“If you know whence you came, there are absolutely no limitations to where you can go” (Baldwin, n.d.).This quote aligns with Ka Hikitia (Ministry of Education, 2008, p.9) when it positions The Treaty of Waitangi as being “symbolic of our past” and “central to our future”. It captures the essence of The Treaty explaining why a treaty-based education should be integrated in the curriculum from the early years itself especially with regards to tamariki Māori to acknowledge their place as tangata whenua (Ritchie & Rau, 2006). Te Whāriki emphasises that all children be provided with opportunities to develop a knowledge and understanding of the heritages of both partners of the treaty (Ministry of Education, 1996). This makes it paramount for me, as a teacher, to provide a bicultural learning environment for children. This article draws upon the significance of The Treaty with regards to its relevance in the early childhood education [ECE] context and discusses initiatives that were developed to provide equal opportunities for Māori. In line with these aspects, I highlight how my practice reflects/can reflect the treaty and its principles aligning with kaupapa Māori and Te Whāriki.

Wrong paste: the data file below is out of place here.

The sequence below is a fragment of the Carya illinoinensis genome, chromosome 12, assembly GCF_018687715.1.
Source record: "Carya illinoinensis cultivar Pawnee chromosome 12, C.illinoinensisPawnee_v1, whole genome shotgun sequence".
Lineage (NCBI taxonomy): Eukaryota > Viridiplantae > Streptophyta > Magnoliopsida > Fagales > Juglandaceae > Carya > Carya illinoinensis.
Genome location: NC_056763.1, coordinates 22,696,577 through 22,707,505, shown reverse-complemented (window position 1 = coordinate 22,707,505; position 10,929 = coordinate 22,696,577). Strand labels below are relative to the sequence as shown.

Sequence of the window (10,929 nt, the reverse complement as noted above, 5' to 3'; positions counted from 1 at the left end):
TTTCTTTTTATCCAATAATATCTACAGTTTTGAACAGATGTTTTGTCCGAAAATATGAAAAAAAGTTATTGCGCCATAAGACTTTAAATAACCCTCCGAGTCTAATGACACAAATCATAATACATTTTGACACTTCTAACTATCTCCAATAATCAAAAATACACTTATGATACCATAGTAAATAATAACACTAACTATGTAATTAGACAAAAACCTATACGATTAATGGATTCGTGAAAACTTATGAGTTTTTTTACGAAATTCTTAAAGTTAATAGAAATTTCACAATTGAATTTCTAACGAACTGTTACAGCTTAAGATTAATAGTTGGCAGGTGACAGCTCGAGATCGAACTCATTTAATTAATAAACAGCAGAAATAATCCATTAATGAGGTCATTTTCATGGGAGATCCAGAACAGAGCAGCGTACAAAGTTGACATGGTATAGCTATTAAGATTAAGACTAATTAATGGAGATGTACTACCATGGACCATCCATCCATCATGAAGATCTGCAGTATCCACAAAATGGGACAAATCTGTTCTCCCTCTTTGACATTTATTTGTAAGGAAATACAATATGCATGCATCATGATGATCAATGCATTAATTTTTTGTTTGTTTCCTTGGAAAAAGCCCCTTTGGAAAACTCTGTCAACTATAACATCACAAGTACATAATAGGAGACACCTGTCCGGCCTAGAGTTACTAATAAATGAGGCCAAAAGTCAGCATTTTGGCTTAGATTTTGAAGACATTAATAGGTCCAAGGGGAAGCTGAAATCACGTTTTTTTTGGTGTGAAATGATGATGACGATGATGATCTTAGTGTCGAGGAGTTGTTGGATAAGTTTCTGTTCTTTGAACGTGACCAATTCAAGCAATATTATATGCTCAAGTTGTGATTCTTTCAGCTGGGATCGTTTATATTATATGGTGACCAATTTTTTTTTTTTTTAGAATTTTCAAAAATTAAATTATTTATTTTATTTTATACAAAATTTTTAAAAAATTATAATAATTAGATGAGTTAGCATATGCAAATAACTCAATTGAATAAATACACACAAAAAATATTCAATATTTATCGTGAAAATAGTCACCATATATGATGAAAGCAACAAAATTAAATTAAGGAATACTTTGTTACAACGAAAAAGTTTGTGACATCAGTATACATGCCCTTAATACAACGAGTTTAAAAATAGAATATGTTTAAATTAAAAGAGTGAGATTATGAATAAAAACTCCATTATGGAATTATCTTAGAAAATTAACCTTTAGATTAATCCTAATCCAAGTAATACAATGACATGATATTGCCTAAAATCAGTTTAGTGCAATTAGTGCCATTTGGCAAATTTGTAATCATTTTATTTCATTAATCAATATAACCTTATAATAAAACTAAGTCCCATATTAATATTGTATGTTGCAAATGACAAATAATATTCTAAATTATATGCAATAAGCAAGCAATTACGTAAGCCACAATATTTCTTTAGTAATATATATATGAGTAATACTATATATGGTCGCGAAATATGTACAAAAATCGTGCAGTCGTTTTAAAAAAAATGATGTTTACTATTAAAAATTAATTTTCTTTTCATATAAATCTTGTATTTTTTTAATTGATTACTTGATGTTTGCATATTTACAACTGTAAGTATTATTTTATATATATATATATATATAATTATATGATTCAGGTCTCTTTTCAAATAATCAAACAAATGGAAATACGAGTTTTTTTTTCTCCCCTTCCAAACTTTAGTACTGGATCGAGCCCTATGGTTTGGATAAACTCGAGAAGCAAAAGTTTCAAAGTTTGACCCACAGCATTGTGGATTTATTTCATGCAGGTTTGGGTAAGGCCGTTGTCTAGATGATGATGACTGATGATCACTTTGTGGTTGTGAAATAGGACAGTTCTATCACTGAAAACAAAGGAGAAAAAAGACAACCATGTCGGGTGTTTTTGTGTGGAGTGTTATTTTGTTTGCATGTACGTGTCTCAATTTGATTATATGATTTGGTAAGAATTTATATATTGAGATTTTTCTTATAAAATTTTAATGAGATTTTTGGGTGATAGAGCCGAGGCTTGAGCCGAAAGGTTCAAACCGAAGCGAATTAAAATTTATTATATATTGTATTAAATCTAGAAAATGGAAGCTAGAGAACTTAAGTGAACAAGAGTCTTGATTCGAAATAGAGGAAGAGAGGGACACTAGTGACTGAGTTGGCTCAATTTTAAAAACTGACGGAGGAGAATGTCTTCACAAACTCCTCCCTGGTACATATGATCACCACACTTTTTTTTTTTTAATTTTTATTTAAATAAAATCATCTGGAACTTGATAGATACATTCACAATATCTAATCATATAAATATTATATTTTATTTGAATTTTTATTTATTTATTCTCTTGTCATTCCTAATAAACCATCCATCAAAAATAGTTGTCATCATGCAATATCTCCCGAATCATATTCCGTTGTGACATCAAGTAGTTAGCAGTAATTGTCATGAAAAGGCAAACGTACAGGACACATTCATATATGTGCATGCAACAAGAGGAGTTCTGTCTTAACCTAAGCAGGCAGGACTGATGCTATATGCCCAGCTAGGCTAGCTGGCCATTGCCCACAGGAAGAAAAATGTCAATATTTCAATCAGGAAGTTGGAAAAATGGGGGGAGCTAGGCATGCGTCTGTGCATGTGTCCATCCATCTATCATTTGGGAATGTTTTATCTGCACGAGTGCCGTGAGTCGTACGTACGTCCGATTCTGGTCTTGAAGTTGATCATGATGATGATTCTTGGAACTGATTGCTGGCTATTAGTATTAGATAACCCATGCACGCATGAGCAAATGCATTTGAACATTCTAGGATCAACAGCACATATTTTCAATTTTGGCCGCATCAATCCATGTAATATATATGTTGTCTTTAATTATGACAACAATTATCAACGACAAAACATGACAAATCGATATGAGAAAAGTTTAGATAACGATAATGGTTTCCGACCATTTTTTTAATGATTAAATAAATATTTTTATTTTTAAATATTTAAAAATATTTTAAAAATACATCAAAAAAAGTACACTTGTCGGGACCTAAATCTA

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Commentary

Ki aku tīpuna, ki aku kaumātua, ki taku whānau, me mihi kia tika! Nā koutou ahau i poipoia kia tū māia, kia tū pakari, kia tū māhaki i roto i tēnei ao. My strength is not mine alone. It is the strengths of my tīpuna, my kaumātua and my whānau that have guided me, nurtured me, and challenged me to flourish in this world. Reflecting on what they have done, the knowledge and wisdom they have bestowed, continues to inspire me to be confident and humble in who I am today as a Māori woman.

Special Edition

To describe the tikanga concept of rangatiratanga and its place in mainstream early childhood education (ECE) in Aotearoa/New Zealand and investigate what implications there might be for kaiako implementing a bicultural leadership model in mainstream education.